Takaisin

JACK RYAN: SHADOW RECRUIT

            

For Hicksflicks.com, June 13, 2014

Jack Ryan began his literary life as a CIA operative in Tom Clancy's "The Hunt for Red October," printed in 1984, followed by "Patriot Games" three years later and several subsequent novels.

"The Hunt for Red October" became a highly successful film in 1990, with Alec Baldwin playing Ryan, although his character was overshadowed by Sean Connery's powerful, charismatic performance as a Russian submarine commander.

Then came two more Clancy adaptations, "Patriot Games" (1992) and "Clear and Present Danger" (1994), both starring Harrison Ford as Ryan. A fourth film, also based on a Clancy book, "The Sum of All Fears" (2002), had Ben Affleck taking over the role.

Now we have "Jack Ryan: Shadow Recruit," which played theatrically earlier this year and is now on DVD and Blu-ray.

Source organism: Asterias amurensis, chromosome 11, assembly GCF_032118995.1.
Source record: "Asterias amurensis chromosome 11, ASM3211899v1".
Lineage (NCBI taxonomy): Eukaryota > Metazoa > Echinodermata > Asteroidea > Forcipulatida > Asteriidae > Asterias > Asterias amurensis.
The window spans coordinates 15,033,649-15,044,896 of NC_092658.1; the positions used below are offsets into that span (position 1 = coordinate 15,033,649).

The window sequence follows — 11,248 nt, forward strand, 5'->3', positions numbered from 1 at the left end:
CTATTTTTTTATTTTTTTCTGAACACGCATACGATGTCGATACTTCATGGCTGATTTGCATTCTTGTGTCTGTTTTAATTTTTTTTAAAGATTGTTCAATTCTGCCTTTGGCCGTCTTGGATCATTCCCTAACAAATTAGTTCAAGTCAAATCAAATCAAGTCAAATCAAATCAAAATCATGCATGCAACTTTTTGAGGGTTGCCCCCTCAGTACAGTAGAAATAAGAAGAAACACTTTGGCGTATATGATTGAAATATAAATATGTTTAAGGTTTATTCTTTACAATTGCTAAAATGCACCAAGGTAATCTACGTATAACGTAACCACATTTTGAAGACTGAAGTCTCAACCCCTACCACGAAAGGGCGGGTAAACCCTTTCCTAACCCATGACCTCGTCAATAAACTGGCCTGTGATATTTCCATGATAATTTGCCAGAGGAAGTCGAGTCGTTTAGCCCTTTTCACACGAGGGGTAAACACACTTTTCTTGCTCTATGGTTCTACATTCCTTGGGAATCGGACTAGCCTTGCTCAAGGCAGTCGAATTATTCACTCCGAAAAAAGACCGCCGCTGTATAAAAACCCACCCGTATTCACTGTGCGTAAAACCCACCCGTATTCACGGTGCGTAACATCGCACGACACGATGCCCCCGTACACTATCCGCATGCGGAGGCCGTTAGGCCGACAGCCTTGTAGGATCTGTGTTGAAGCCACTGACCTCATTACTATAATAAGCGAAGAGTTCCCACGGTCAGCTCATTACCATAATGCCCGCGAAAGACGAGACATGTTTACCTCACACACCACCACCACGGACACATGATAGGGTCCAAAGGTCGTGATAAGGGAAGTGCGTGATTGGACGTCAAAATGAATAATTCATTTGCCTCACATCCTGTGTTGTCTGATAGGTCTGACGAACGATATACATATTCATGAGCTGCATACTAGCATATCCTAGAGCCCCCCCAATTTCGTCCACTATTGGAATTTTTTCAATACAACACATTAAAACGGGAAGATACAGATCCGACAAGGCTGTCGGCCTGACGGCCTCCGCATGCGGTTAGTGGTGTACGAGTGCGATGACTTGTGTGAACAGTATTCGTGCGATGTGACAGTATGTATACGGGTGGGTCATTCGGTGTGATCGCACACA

Chris Pine, who also stars in another franchise, "Star Trek" (playing Capt. Kirk, the role originated by William Shatner), plays Ryan in this reboot, which takes the character back to his roots and tells a story of how he is recruited by the CIA. It is not, however, based on a Clancy book.

Pine's Ryan is a former Marine officer fighting in Afghanistan when he is injured and undergoes lengthy rehab, meeting and falling in love with a nurse (Keira Knightley). There, he also meets a CIA official (Kevin Costner), and the next thing we know, he's working on Wall Street as a covert CIA operative.

This leads him to possible terrorist transactions, the head of which is a Russian tycoon (Kenneth Branagh, who also directed the film). It also leads him to shootouts and a number of chases, both of the foot and car/motorcycle variety.

"Shadow Recruit" is generally exciting and moves fast, and the cast is appealing. But it's hard not to feel that Ryan's development from Marine to analyst to operative should have been the main story instead of the by-the-numbers good-guys-chasing-bad-guys formula that dominates the action.

Still, it's not a bad start for a "new" franchise. With a stronger script next time that emphasizes character development, a sequel might be a movie to watch for.